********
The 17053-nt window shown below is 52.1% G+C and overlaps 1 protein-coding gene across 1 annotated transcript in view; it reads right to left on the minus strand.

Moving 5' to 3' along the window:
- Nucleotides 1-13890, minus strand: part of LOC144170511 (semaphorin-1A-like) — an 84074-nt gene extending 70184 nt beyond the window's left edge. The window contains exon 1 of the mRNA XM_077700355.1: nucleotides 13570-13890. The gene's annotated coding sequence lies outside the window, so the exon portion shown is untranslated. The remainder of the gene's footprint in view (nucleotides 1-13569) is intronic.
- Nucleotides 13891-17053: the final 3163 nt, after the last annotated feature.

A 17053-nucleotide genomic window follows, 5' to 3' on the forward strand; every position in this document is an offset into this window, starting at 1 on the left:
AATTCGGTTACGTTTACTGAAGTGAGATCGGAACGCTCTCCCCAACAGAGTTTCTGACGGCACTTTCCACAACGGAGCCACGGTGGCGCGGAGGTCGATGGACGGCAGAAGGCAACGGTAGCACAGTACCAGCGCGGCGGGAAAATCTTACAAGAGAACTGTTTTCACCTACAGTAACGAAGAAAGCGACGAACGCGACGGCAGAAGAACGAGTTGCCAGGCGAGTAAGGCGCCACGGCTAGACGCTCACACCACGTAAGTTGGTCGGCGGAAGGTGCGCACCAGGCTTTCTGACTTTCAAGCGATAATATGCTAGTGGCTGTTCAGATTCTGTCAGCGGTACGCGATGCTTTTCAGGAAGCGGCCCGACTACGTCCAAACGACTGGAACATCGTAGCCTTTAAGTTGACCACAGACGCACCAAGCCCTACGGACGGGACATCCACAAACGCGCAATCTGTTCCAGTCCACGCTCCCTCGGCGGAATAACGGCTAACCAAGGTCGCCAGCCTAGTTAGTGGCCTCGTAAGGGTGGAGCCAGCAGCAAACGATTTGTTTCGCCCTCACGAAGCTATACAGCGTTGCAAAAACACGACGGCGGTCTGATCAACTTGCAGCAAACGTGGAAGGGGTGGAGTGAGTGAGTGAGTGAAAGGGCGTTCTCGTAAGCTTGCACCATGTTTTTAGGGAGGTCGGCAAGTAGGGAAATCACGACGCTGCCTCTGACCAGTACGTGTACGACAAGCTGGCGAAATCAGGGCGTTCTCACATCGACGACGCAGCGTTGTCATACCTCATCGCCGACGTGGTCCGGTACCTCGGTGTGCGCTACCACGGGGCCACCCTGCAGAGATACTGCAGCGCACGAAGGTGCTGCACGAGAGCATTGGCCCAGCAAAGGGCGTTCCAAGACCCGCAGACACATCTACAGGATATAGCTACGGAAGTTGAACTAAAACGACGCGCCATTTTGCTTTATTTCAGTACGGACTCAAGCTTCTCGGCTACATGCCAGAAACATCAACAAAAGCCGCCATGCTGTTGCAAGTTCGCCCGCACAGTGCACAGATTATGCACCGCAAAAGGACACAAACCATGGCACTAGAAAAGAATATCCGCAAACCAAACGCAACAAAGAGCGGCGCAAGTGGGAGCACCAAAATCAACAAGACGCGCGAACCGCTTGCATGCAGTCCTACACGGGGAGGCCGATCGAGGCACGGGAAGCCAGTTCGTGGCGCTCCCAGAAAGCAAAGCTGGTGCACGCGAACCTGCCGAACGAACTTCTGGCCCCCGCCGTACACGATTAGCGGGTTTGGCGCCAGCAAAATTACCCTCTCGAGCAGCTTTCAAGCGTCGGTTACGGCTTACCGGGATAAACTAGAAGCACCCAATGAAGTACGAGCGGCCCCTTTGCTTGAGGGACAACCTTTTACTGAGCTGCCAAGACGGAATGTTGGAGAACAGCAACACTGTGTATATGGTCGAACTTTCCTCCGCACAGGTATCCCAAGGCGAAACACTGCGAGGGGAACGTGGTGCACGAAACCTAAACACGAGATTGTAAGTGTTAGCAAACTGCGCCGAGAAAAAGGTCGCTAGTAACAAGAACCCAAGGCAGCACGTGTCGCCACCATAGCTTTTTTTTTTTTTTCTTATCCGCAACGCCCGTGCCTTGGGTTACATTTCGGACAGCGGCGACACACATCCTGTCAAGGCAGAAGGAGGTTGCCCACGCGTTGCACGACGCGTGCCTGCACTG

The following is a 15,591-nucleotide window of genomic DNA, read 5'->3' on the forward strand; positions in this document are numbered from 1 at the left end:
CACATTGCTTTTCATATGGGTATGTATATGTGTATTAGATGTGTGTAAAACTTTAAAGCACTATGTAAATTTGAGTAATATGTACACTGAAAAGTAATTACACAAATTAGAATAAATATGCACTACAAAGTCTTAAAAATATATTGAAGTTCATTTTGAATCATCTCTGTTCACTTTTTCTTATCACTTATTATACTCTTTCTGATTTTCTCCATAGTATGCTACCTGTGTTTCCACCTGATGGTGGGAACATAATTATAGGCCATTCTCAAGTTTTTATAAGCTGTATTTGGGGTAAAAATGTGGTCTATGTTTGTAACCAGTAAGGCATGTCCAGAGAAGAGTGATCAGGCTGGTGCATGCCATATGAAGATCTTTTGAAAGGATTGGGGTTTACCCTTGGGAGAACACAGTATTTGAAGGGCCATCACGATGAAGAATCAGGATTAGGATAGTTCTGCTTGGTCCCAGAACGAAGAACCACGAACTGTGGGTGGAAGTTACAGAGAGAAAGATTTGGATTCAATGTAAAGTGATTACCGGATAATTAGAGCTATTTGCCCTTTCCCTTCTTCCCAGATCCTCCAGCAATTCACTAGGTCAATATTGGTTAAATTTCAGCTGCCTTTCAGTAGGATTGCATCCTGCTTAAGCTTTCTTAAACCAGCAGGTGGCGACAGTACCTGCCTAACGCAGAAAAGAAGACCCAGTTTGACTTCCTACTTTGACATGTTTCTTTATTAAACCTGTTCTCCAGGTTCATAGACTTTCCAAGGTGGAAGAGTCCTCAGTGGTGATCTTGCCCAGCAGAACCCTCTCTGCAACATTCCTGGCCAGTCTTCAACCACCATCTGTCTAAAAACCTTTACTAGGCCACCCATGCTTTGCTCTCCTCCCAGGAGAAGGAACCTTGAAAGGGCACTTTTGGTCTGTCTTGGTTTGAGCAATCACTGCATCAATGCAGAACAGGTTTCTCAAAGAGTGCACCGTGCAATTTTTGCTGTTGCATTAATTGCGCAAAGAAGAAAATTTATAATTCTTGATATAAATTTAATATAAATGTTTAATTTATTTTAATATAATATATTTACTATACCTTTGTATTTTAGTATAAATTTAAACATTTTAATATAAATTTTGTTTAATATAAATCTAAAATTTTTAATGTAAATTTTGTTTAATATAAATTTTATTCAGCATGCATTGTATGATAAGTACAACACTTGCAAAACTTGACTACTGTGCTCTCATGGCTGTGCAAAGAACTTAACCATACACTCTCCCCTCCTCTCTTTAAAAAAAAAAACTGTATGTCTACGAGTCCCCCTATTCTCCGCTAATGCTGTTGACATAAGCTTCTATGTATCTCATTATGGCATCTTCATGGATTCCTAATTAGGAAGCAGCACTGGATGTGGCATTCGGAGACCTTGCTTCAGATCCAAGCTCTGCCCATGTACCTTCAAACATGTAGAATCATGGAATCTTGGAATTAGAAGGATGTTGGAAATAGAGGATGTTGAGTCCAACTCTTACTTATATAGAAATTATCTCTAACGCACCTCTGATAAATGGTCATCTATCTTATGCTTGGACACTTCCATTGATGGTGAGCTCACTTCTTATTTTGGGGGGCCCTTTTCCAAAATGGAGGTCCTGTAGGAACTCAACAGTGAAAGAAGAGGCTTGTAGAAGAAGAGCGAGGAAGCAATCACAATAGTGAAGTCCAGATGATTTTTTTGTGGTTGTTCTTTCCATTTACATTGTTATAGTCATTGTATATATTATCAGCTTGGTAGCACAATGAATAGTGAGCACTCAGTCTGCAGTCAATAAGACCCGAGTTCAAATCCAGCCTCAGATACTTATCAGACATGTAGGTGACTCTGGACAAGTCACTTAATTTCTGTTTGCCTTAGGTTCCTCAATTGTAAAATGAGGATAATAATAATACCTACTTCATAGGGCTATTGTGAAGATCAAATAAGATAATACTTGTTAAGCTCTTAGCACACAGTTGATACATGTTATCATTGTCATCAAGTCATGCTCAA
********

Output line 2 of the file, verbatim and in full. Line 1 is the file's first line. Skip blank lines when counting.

Moving 5' to 3' along the window: